Taking Care of Arthritis Flares
By Floria, Barbara,
Feb 5, 2009
If they’re not treated, flares can eventually lead to lack of mobility and debilitating pain.
Rheumatoid arthritis (RA) is an autoimmune disease in which the immune system attacks connective tissues and damages joints.
Throughout the course of RA, episodes of worsening pain, stiffness, and swelling — called flares of the disease — may occur. If they're not treated, they can eventually lead to a lack of mobility and debilitating pain.
Responding appropriately to these flares can ease your pain and help you stay independent.
Determining the cause of flares can be difficult, but you can take steps to address them.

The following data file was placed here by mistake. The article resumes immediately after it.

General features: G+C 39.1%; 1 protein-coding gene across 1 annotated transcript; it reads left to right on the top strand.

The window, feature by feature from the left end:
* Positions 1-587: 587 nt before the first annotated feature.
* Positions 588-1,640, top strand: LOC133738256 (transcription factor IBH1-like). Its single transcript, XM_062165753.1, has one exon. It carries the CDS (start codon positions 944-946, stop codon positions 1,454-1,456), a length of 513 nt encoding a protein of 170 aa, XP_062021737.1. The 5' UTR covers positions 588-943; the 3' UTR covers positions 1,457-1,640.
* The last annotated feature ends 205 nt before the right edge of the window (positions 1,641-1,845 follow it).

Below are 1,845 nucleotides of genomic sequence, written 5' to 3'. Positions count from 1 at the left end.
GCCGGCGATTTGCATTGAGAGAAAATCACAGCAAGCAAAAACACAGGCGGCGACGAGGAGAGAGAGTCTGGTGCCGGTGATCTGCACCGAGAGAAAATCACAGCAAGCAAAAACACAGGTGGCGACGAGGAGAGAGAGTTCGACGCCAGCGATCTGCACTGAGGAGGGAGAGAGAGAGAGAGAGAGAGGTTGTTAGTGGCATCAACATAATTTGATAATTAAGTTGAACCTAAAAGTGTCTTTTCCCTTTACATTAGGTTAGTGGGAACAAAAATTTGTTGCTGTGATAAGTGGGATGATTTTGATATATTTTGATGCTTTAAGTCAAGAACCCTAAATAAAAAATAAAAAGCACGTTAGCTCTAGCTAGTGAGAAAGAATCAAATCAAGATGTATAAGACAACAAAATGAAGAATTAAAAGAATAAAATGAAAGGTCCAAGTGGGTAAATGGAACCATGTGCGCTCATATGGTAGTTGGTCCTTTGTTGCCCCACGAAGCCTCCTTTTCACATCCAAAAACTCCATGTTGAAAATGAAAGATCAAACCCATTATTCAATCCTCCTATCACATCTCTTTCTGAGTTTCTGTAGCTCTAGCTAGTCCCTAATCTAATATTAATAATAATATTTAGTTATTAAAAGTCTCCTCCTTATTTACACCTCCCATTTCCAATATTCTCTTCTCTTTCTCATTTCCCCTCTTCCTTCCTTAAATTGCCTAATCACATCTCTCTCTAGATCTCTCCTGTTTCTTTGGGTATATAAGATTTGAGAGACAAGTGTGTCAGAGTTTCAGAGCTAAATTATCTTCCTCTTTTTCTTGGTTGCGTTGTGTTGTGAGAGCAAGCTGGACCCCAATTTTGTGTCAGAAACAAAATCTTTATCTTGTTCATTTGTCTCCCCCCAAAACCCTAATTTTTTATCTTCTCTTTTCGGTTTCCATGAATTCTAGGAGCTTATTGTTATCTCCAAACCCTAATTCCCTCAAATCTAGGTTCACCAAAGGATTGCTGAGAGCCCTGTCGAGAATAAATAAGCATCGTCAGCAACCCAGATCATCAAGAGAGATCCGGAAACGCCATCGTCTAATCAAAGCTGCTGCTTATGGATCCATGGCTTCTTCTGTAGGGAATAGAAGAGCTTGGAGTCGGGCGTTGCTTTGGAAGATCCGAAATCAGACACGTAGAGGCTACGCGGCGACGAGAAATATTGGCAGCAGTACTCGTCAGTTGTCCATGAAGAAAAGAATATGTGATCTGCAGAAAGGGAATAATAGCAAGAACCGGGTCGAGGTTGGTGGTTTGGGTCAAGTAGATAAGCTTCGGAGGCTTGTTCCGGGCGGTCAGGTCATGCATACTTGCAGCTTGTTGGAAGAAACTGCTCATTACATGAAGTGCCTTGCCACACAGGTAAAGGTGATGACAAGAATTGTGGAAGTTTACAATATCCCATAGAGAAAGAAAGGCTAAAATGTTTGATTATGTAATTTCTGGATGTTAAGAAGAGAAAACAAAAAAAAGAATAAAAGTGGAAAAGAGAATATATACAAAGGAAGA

It's also important to discuss a plan of action for dealing with flares with your health care provider, so you know what steps to take in an acute situation.
Ideas for coping
Depending on the severity of your condition, your provider may offer these suggestions:
Balance periods of activity with periods of rest. Getting more rest during a flare can relieve symptoms, but you still should put your joints through their full range of motion to keep them from freezing up or becoming stiff. The Arthritis Foundation offers a Program for Better Living Series that can start you on an exercise program and help you manage your condition.
Spend time doing relaxation exercises. Find those that work best for you, and practice the techniques so you're ready to use them when needed.
When you're still, but not experiencing a flare, wrap a towel around a hot water bottle or a hot pack and place it on the painful area.
Apply a cold pack to the painful area during the flare. Cold numbs tissues and reduces inflammation and swelling.
Ask if you can take an over-the-counter medication, such as ibuprofen, to relieve pain.